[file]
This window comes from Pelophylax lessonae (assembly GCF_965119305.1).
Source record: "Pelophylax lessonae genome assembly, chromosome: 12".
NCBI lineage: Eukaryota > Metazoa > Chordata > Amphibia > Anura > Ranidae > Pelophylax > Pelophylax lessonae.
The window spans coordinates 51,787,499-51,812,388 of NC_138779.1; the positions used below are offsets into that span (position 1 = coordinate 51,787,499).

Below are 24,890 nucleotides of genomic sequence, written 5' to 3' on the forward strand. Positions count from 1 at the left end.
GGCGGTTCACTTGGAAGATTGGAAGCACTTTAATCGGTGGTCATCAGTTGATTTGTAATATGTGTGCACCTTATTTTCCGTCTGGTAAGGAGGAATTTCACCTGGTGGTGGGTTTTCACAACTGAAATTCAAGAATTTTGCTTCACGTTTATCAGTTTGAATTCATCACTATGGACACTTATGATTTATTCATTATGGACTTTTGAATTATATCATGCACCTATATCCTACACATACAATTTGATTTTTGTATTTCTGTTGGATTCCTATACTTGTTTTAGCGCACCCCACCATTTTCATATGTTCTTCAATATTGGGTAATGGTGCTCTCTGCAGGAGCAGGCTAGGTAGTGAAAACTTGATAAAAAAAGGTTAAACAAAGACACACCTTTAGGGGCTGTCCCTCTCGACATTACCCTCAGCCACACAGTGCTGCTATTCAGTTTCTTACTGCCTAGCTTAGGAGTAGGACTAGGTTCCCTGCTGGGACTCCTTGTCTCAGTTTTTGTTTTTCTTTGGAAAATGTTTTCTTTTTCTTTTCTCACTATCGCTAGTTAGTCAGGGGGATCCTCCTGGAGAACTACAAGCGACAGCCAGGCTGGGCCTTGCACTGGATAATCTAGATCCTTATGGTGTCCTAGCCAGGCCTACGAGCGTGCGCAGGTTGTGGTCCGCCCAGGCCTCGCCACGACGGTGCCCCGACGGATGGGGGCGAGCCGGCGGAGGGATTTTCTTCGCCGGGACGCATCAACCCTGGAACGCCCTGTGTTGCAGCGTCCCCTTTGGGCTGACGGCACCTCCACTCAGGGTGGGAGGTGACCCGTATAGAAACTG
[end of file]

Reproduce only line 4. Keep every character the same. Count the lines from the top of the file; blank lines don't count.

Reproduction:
The window spans coordinates 51,787,499-51,812,388 of NC_138779.1; the positions used below are offsets into that span (position 1 = coordinate 51,787,499).